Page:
Author Topic: Book Zone  (Read 19521 times)

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Offline Tigerlady105

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Book Zone
« on: September 13, 2011, 10:07:41 PM »
Welcome to our forum Book Zone!  This is a place to share family-friendly books you enjoy; both non-fiction and fiction titles may be included.  We hope this will help members find some interesting new books to read.

When sharing a book, please include some of the following:

1. Title
2.  Author
3.  Non-fiction or fiction
4.  Subject matter/genre
5.  A short annotation about the book
6.  Comments 


We hope you enjoy the Book Zone!
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Offline mew

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Re: Book Zone
« Reply #1 on: September 14, 2011, 04:44:19 AM »
What a grand new thread.   I'll look forward to seeing others' recommendations.   I've done a lot of reading lately.  For me reading, like watching Mom and Dad Hornby, is pure escapism and while not adverse to gleaning bits and pieces of information from a book, my main goal is no longer my own education but pleasure. 

However, while I generally remember titles, I rarely remember authors, and the books I've enjoyed lately are no longer in my possession, so I can't give the name of authors.  :)   Each of the following were 'period' specific novels that detailed social situations.


"Cutting for Stone" (mentioned on chat a few months ago by our Missy).  Set in Ethiopia, the story follows twin sons born to a nun who died following their 'surprise'  birth at a rudimentary medical clinic supported by donations.  One twin eventually escapes to the US during a time of upheaval to continue his medical education where he eventually meets his physician father who had vanished on the day of the twins' birth.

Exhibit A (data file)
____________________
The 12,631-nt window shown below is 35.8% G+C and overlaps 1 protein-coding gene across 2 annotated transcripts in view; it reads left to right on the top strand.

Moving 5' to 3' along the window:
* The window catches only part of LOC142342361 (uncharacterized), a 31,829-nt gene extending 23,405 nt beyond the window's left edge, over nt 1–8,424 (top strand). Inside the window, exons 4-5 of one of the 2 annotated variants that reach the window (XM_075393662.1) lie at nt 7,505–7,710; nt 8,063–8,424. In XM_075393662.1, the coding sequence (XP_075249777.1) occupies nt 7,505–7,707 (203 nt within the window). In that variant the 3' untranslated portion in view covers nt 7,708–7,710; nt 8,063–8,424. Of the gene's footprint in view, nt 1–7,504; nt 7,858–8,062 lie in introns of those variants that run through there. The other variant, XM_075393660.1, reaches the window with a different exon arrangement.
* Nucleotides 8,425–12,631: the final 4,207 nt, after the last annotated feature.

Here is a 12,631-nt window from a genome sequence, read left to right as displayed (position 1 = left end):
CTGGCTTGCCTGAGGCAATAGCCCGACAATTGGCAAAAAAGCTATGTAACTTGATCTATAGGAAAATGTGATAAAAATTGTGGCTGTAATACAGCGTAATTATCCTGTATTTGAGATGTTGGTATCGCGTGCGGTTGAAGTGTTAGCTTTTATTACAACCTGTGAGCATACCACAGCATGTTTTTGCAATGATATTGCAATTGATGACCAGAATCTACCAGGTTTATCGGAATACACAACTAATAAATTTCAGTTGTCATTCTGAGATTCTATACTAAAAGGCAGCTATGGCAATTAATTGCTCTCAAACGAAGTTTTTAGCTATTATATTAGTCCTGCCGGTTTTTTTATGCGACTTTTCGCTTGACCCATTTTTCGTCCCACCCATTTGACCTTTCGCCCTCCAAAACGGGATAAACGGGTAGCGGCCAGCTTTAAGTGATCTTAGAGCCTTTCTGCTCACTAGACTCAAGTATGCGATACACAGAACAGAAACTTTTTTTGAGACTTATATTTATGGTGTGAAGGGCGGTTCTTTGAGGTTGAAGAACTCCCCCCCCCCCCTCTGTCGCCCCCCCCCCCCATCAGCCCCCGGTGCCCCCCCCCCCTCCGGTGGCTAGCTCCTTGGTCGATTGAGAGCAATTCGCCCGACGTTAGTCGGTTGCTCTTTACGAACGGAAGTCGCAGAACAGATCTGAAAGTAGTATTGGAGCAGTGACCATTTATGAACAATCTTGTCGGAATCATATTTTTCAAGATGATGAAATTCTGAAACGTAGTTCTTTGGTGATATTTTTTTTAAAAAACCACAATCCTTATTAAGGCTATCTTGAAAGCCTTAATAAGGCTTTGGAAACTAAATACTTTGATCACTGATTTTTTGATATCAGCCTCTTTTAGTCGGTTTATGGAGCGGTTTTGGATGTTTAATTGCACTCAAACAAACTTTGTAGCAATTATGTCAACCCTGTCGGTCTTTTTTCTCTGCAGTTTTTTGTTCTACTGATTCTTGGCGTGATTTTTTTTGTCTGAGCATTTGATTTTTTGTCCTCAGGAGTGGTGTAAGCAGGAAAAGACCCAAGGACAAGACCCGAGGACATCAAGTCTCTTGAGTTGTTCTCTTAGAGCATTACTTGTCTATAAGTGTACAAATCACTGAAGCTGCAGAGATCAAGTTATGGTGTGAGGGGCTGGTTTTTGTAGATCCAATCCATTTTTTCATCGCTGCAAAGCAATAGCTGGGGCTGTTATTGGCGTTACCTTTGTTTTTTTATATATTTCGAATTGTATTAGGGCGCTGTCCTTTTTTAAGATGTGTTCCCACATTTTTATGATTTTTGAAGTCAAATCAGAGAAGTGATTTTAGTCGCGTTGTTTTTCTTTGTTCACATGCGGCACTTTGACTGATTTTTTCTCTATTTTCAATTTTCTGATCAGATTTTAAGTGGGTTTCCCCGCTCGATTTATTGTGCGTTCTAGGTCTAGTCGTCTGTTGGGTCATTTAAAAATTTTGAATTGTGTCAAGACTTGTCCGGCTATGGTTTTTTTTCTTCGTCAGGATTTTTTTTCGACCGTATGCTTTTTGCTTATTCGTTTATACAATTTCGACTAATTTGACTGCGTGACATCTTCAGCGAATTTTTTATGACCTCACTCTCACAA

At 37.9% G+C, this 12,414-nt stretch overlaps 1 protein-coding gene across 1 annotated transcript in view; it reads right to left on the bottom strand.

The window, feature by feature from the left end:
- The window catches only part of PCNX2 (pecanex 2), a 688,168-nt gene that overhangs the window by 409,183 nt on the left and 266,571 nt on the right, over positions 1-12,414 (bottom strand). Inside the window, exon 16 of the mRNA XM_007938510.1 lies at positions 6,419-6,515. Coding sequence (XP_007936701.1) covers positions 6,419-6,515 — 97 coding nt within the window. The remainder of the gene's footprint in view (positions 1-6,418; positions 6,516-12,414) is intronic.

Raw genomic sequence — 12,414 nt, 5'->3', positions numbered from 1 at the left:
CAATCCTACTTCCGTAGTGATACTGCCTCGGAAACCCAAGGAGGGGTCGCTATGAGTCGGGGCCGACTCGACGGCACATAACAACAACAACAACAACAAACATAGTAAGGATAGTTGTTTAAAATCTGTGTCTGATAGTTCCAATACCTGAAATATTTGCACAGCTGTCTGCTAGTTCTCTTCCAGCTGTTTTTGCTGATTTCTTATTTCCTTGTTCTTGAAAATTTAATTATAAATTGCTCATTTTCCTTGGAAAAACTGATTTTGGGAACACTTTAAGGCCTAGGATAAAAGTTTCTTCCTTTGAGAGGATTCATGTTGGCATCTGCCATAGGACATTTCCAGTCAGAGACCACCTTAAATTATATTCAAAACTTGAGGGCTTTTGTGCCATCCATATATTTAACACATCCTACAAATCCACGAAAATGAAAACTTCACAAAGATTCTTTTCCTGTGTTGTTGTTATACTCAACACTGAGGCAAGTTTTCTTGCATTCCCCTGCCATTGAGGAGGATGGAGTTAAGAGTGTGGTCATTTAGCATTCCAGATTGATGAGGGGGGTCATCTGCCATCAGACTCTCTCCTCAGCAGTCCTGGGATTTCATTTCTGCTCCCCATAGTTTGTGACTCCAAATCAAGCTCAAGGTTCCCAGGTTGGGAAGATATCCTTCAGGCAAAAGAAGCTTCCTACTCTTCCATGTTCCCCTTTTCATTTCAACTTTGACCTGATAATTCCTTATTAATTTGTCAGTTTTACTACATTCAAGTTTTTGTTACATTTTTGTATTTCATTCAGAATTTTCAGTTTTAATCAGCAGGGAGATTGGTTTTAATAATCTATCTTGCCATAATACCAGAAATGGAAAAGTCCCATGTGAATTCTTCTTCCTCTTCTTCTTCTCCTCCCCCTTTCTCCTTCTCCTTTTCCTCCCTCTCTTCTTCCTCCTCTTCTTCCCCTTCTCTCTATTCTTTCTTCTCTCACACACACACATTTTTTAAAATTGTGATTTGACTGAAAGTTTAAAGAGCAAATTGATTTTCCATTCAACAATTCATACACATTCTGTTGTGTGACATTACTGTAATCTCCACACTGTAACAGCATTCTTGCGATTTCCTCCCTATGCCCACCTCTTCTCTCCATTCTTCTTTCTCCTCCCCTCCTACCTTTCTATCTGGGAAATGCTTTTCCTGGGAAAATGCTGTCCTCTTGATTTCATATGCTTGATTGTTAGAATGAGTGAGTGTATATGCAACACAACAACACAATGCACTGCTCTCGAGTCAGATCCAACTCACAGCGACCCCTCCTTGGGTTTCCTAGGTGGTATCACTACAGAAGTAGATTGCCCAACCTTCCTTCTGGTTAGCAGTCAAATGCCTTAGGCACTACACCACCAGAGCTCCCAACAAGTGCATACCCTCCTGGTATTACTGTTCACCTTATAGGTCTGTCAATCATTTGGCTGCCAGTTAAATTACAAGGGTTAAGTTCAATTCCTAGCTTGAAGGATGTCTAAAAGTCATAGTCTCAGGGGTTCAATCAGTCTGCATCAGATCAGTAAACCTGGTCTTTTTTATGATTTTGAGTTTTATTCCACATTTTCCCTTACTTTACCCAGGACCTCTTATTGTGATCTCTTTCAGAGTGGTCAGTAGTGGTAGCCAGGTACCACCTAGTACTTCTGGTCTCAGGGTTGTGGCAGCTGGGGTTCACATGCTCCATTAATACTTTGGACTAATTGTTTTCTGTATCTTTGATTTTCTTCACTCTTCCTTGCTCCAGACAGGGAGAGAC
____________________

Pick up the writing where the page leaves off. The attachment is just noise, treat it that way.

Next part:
"The Help".   Currently a movie detailing the white/black situation in America's South during the '60s where all but the poorest of white households had "day help" who, in many cases, were not even allowed to use the family bathroom.  The story is built around the premise of a young white woman who decides to interview the help and tell their stories in a book, anonymously of course.  While fiction, I've no doubt that the incidents were quite accurate.

"Sarah's Key".   This is set in Europe during the 'round-up' of Jewish families who were sent to concentration camps and begins with the arrest of a family during the night and follows the female child through her life after she managed to escape the camp in which she was interred and her search for a younger brother who was not taken on that night. 

Offline mew

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Re: Book Zone
« Reply #2 on: September 14, 2011, 04:53:03 AM »
One more...............

"The Art of Racing in the Rain".....  This is also a novel about a period in a family's life as told from the perspective of the family pet who often bemoans the fact that he is unable to "speak".  Very endearing. 

Offline NancyM

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Re: Book Zone
« Reply #3 on: September 14, 2011, 07:21:40 AM »
mew, I read the first two books you mentioned and highly recommend them both.